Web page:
PROGRAMME CONCERNS
 
 
 
 
 

Conflicts in Countries
& the Security Council







  The Anglican Observer peaches
at Holy Apostles, New York
On the eve of the Republic National Convention

Sunday, August 29 th , 2004
Pre-GOP Republican Convention in New York
Church of Holy Apostles, New York
Texts: Eccleisaticus 10:7 -18; Psalm 112; Hebrews 13:1 -8; Luke 14: 1, 7 -17.

Greetings & Introduction:
Talofa (Samoa), Kia Ora (Aotearoa/NZ), Malo e Lelei (Tonga), Fakalofa lahi atu (Niue), Ni sa Bula Vinaka (Fiji), Namaskar (Hindi), Kia Orana (Cook Islands), Ia orana (Tahiti), Malo Ni (Tokelau) Aloha (Hawaii). I also wish to offer you greetings on behalf of the Anglican Communion. Talofa, Talofa lava.

For your sake I will say my full name. I am Archdeacon Taimalelagi Fagamalama Tuatagaloa-Matalavea .

Since many of you regards those long names as a mouth full, you may call me Archdeacon Tai Matalavea or just TAI. I inherited the chiefly title of Taimalelagi from my great-great-grand-father who received Christianity into Samoa from the London Missionary Society in 1830.

As your Anglican Observer at the United Nations, my job is to advocate for the needs of the 75 million members in 164 countries of the Anglican Communion on a global level at the world forum. I am also required to take the News from the World Forum at the United Nations and get it into all the corners of the Anglican Communion and into the hands of those 75million members.

Whilst I report directly to the Archbishop of Canterbury and the Secretary General of the Anglican Consultative Council (ACC), I actually receive my directives from the Church leaders in the Provinces including the Presiding Bishop of the Episcopal Church in the United States of America – (ECUSA). So I actually have 38 bosses. They are the Primates of the Anglican Communion, some of whom are not talking to each other and some of whom are hostile to each other, but in all Christian love and charity, of course.

The Work of the Anglican Observer at the United Nations:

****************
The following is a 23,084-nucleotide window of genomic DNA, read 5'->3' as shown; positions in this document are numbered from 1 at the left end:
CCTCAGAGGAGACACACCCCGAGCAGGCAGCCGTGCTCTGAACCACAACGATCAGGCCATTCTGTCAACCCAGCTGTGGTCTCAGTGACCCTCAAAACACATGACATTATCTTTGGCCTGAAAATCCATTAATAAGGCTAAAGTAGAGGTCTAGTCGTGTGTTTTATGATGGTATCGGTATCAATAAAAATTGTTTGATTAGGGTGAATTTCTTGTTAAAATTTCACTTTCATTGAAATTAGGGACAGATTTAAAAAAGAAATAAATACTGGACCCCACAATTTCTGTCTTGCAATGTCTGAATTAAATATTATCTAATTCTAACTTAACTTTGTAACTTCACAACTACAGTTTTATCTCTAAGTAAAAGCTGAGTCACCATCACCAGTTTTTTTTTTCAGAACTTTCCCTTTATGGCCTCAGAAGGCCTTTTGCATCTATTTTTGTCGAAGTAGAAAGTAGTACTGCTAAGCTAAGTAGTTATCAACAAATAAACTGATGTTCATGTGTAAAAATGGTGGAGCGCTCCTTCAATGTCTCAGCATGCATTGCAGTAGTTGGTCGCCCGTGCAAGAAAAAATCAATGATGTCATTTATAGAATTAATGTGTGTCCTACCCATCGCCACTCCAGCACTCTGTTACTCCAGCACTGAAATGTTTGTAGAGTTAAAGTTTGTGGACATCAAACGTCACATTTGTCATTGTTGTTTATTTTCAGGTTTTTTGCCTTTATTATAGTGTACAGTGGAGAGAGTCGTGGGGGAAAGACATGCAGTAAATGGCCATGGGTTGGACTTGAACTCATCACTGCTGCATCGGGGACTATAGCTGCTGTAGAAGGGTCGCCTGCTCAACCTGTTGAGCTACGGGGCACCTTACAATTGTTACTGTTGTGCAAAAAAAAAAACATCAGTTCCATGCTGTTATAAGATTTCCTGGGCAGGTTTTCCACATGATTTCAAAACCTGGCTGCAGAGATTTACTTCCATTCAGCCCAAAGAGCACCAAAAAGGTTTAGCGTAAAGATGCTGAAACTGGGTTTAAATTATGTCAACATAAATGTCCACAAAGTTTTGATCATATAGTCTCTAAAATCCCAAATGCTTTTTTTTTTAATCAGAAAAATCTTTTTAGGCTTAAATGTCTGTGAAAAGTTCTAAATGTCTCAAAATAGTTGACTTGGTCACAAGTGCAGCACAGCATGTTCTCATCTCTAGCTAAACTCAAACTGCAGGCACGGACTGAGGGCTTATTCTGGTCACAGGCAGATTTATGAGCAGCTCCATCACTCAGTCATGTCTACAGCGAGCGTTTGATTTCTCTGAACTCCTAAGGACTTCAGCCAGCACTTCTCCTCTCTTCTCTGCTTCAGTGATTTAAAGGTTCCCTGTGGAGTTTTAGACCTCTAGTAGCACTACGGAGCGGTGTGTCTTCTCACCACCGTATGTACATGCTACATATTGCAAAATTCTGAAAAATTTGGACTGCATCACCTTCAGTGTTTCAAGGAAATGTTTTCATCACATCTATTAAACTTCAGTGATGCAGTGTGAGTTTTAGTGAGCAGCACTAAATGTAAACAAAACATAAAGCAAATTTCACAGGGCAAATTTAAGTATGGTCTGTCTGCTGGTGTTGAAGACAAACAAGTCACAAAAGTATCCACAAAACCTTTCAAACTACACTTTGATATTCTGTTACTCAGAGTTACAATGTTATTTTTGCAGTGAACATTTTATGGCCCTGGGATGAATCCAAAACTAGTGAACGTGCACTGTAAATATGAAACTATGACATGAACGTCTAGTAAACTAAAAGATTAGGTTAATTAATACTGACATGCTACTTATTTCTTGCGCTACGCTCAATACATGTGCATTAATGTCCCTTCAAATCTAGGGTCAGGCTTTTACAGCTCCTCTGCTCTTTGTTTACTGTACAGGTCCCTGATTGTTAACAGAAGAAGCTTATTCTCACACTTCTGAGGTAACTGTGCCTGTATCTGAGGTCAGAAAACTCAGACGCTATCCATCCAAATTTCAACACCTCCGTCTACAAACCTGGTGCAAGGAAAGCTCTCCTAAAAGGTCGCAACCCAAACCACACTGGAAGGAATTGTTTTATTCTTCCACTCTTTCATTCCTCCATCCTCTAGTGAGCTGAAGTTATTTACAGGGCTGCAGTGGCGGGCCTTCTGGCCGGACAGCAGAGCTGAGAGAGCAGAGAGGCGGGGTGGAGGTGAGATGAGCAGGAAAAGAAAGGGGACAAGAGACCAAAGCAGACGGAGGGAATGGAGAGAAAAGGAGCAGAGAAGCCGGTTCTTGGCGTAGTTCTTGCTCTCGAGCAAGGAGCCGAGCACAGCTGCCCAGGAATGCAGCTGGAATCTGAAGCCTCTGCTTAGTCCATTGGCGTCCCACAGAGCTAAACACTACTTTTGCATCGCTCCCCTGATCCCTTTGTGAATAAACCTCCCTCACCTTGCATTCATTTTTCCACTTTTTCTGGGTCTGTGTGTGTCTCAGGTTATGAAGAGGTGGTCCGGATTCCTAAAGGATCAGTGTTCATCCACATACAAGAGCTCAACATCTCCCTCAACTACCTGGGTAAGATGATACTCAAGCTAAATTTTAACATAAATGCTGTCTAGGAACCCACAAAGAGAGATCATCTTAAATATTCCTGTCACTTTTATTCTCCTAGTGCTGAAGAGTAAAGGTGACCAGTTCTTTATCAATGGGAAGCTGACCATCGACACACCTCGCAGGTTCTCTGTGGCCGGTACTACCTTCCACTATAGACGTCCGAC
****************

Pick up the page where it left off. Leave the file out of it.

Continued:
Since the beginning of 2003, I selected six main areas of Focus for my work as your Observer at the United Nations. These six areas were selected for two reasons:
• First was to respond to those areas for which the office was established, i.e., to respond to the United Nations initiatives for Development; Disarmament; Freedom of Faith and Religion; and, Environment.
• Second was the need to respond directly to the last three points of the 5 point Mission Statement of ACC i.e.; to respond to the needs of God's people through loving service; to break down unjust structures to maintain peace and justice; and, to safeguard the integrity of God's creation and to sustain and renew the earth.

The work of he Anglican UN Office therefore concentrates on the areas of:
(1) Human Rights;
(2) Gender Issues especially Women's Rights;
(3) Children's Rights;
(4) Indigenous People's Issues;
(5) Environment and Sustainable Development or Sustainable Communities; and,
(6) Economic and Global Security for countries under conflict.

Since March of this year, your Anglican Observer fielded delegations:

• of 55 men and women from the Anglican Communion to the United Nations Commission on the Status of Women.
• to the Third Permanent Forum at the United Nations for Indigenous Issues.
• to the Annual Commission on Sustainable Development.

Currently we are arranging for a meeting between Ecumenical Partners at the United Nations and the Prime Minister of Swaziland on his vision for changes in Government policies. We are also in the process of getting our delegation ready for the Annual DPI/NGO Conference in September to examine the best practices for achieving the Millennium Development Goals (MDGs).